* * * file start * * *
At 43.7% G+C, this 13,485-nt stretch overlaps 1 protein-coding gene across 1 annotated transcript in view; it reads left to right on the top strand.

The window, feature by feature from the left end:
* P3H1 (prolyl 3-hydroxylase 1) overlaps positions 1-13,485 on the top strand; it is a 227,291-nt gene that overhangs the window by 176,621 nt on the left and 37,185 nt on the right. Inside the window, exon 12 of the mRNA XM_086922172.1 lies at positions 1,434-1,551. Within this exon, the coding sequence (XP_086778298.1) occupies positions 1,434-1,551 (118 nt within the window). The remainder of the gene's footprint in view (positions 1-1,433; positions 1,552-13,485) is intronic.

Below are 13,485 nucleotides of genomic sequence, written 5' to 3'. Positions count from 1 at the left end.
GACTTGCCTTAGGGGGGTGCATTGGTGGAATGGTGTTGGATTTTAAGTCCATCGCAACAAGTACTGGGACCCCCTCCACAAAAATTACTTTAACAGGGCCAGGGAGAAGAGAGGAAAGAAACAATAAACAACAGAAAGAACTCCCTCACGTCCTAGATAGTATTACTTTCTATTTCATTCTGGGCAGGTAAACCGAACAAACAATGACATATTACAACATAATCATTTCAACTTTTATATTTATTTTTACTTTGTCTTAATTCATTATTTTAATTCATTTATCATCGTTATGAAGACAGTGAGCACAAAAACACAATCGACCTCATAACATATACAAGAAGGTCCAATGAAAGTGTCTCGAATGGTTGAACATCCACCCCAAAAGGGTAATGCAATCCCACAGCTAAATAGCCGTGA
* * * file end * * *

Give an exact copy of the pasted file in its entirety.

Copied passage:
At 43.7% G+C, this 13,485-nt stretch overlaps 1 protein-coding gene across 1 annotated transcript in view; it reads left to right on the top strand.

The window, feature by feature from the left end:
* P3H1 (prolyl 3-hydroxylase 1) overlaps positions 1-13,485 on the top strand; it is a 227,291-nt gene that overhangs the window by 176,621 nt on the left and 37,185 nt on the right. Inside the window, exon 12 of the mRNA XM_086922172.1 lies at positions 1,434-1,551. Within this exon, the coding sequence (XP_086778298.1) occupies positions 1,434-1,551 (118 nt within the window). The remainder of the gene's footprint in view (positions 1-1,433; positions 1,552-13,485) is intronic.

Below are 13,485 nucleotides of genomic sequence, written 5' to 3'. Positions count from 1 at the left end.
GACTTGCCTTAGGGGGGTGCATTGGTGGAATGGTGTTGGATTTTAAGTCCATCGCAACAAGTACTGGGACCCCCTCCACAAAAATTACTTTAACAGGGCCAGGGAGAAGAGAGGAAAGAAACAATAAACAACAGAAAGAACTCCCTCACGTCCTAGATAGTATTACTTTCTATTTCATTCTGGGCAGGTAAACCGAACAAACAATGACATATTACAACATAATCATTTCAACTTTTATATTTATTTTTACTTTGTCTTAATTCATTATTTTAATTCATTTATCATCGTTATGAAGACAGTGAGCACAAAAACACAATCGACCTCATAACATATACAAGAAGGTCCAATGAAAGTGTCTCGAATGGTTGAACATCCACCCCAAAAGGGTAATGCAATCCCACAGCTAAATAGCCGTGA